À Moi Paris Level 7 “In A French Mood”

An Advanced Audio Method to Master French Verb Moods

4.90 out of 5 based on 10 customer ratings
(Rated 4.90 on 11 Customer Reviews)

US$83.99 US$67.19

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Duration: 9 hrs 02 min (+ 205 Pages)

Target Level: Upper Intermediate & Above

Explore and Conquer the Different French Moods

This French audiobook clearly explains the construction and uses of the French conditional, imperative and subjunctive moods. It explores situations when English and French don’t use the same moods, gives tips on how to avoid complicated constructions and focuses on what is difficult for students such as the hypothetical constructions (‘if’ clauses).

The ongoing story of Mary and her friends is fun and lively and illustrates the points of grammar in context. You’ll then practice the new concepts with exercises.

With this French audio method, you will:

  • Really understand when to use the imperative, the conditional and the dreaded subjunctive mood
  • Train on what is really important to know, and learn common ways to avoid complex tenses (like the French do)
  • Learn many fun and useful idioms/expressions seldom found in books
  • Train in using and understanding the modern French pronunciation French natives use today
  • Continue the adventures of Mary, Sophie, Claudia and their friends

A Unique French Learning Approach

  • Based around a realistic storyline and real-world characters
  • Recorded (not mechanically slowed/sped up) at two speeds (slower and street French)
  • Featuring more advanced French conjugation and grammar concepts

Included in this French Audiobook

9 Hours 02 min of story chapters + study guide + grammar and vocabulary exercises – all professionally recorded by a Parisian native + 205 pages transcript.

US$83.99 US$67.19

120 Days 100% Money Back Guarantee

Buy Once - Download Everywhere:

  • iPhone/iPad & Mac OSX
  • Windows
  • Android
  • Download (MP3/PDF)

Real-life situations covered include:

  • Moving to France
  • Renting an apartment in Paris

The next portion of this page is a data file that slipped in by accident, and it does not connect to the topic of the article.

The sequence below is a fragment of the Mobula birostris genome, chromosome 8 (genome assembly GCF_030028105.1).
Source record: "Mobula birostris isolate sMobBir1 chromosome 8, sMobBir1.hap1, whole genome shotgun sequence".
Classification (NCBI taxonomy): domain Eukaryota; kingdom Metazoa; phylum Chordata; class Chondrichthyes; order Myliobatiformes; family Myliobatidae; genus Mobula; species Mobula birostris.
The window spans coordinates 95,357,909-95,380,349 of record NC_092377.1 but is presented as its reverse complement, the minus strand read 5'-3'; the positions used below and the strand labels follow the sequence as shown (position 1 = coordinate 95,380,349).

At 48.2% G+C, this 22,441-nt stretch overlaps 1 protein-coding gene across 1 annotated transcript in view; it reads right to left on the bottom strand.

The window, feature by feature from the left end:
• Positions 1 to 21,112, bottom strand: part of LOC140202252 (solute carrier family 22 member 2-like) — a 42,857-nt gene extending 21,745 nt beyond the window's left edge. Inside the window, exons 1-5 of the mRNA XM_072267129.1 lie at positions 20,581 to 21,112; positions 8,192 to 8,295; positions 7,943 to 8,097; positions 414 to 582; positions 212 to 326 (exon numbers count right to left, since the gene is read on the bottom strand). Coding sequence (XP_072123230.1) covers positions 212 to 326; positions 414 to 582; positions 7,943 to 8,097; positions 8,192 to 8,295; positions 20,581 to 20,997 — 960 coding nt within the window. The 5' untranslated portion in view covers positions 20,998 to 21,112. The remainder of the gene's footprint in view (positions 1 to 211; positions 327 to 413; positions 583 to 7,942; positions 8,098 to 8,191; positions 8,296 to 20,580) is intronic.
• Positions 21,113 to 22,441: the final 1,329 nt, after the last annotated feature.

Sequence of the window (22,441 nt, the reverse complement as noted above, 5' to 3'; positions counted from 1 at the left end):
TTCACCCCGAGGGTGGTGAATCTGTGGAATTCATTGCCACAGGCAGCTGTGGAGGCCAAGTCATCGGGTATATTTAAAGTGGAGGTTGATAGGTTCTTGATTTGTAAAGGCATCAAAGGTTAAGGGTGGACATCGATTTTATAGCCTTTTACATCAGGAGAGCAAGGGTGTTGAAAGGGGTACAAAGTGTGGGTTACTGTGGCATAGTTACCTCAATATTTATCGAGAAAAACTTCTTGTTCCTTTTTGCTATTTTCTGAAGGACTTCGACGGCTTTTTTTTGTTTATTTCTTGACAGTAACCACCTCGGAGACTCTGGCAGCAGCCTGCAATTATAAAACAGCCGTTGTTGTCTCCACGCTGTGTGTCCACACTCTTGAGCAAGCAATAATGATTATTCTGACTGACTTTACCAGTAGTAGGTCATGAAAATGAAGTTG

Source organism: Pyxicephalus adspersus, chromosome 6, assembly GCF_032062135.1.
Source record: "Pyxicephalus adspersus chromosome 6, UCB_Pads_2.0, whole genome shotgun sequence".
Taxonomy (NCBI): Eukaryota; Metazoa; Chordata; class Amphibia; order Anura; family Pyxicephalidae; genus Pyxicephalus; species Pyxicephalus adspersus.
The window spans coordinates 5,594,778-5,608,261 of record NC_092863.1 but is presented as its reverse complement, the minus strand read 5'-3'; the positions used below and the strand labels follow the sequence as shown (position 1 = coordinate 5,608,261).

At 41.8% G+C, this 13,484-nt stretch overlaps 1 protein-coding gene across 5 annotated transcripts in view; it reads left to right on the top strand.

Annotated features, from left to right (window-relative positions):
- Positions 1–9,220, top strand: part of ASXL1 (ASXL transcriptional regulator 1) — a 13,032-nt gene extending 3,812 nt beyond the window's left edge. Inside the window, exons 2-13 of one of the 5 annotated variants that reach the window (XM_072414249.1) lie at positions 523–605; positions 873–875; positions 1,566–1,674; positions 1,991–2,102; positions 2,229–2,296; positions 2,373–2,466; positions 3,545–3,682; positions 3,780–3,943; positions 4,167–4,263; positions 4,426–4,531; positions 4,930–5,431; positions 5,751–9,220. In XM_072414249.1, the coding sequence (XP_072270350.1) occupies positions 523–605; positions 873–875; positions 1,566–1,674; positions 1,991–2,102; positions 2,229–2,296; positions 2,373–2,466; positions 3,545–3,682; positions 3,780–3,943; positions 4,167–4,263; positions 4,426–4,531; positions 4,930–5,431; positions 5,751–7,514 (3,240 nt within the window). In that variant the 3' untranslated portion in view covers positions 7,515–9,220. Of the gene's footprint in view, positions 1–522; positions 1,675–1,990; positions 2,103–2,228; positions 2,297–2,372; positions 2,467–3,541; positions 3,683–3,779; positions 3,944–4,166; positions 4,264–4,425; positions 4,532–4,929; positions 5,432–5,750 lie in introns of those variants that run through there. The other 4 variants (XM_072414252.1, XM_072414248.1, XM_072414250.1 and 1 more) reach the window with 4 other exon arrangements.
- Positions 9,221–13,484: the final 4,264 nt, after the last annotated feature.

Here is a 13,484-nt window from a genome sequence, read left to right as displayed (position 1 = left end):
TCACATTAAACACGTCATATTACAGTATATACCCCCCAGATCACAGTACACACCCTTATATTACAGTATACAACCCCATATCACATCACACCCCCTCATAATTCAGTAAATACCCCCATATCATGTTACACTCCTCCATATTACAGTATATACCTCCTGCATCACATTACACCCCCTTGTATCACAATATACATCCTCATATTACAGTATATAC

• Setting up a business in France
  • Renovating
  • Talking about a restaurant concept
  • Making hypotheses
  • Discussing the news
  • French strike vocabulary
  • Debating and lightly arguing
  • Extending Dinner invitation on the phone
  • Setting up a dinner menu for guests
  • Making plans for the day
  • Going grocery shopping
  • Comparing items
  • Interacting at the cash register
  • Accepting/refusing an invitation
  • Being polite dinner guests/hosts

The Study Guide includes:

  • Conditional present construction
  • “Je” form – Conditional pronunciation ≠ futur simple
  • Conditional use in French ≠ English
  • Wishing in French
  • Would you like in French
  • Asking for permission or favors in French
  • It would be my pleasure in French
  • Past conditional – should have, would have, could have
  • Hypothesis in French (“if” clauses)
  • Exploring “if” and it’s various translations
  • Subjunctive present construction
  • When do we use the Subjunctive in French?
  • The reality of Subjunctive use in France nowadays
  • Ways to avoid the Subjunctive
  • Subjunctive ≠ Indicative
  • Subtleties of the Subjunctive
  • The “ne” explétif – a “ne” without any negative value
  • Tenses of the Subjunctive
  • Imperative present construction
  • Imperative and exclamation marks
  • The reality of the Imperative use in France nowadays
  • Imperative and pronouns

Share your thoughts!

4.9 out of 5 stars

11 reviews

Let us know what you think...

One review with a 4-star rating

  1. Rated 4 out of 5

    Robert S. USA

    J’ai étudié le français depuis 6-7 années, et j’ai utilisé un tas de produits. J’ai trouvé votre séries À Moi Paris formidable en ce qui concerne la grammaire et des astuces culturelles. Mais j’ai quelques petites critiques. Premièrement li y a trop d’anglais. Serait-il possible d’expliquer la grammaire en français plutôt qu’en anglais? Pour apprendre une langue etrangère ill faut de l’immersion totale, et je trouve des longues explications grammaticales en anglais distrayantes. D’ailleurs c’est souvent impossible de mettre une forme verbale en anglais en correlation avec une forme verbale en français, et vice versa. Vaut mieux d’appuyer sur le contexte. En plus pour achever une dialogue plus fluide et naturelle , à mon avis, vous devez utiliser d’autres locuteurs.

    Enfin je vous souhaite bonne continuation et j’ai hâte de voir À Moi Paris Level 8

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